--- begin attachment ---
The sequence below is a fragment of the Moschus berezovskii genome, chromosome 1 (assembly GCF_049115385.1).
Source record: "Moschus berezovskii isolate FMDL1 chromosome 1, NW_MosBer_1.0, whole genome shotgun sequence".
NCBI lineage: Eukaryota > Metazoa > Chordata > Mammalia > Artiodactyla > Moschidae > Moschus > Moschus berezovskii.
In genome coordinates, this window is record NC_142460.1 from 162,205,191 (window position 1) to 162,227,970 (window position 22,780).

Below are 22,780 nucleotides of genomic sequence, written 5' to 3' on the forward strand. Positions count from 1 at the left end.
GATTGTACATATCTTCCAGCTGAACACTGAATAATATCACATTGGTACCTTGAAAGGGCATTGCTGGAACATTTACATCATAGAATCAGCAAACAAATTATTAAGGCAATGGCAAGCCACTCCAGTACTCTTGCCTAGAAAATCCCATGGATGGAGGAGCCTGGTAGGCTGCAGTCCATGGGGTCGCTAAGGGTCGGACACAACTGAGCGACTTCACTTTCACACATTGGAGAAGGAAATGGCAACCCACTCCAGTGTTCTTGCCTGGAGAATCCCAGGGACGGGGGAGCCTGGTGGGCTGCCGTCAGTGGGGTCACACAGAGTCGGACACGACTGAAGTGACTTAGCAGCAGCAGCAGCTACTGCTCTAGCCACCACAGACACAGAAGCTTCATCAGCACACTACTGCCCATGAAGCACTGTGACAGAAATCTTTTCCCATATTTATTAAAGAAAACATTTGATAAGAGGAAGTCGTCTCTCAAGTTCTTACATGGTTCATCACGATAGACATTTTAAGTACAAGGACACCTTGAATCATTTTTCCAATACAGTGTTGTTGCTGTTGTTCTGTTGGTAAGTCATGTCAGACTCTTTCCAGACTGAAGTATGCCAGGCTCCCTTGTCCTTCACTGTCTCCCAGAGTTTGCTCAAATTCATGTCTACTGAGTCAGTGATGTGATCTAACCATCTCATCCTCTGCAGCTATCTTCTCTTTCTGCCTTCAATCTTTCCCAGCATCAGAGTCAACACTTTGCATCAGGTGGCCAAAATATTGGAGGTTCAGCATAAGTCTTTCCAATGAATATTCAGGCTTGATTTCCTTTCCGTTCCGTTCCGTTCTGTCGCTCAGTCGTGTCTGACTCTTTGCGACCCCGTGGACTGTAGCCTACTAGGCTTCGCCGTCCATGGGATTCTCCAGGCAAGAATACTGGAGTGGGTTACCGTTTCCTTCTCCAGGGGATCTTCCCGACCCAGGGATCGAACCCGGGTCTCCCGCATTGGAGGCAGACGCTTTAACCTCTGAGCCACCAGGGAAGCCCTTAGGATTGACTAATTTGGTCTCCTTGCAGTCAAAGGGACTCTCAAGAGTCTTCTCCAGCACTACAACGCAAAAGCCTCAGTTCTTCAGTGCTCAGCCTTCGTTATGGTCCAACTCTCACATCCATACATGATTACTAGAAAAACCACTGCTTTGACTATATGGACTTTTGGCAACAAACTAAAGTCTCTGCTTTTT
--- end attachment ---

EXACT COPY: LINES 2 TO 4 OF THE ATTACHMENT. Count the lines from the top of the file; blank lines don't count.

Source record: "Moschus berezovskii isolate FMDL1 chromosome 1, NW_MosBer_1.0, whole genome shotgun sequence".
NCBI lineage: Eukaryota > Metazoa > Chordata > Mammalia > Artiodactyla > Moschidae > Moschus > Moschus berezovskii.
In genome coordinates, this window is record NC_142460.1 from 162,205,191 (window position 1) to 162,227,970 (window position 22,780).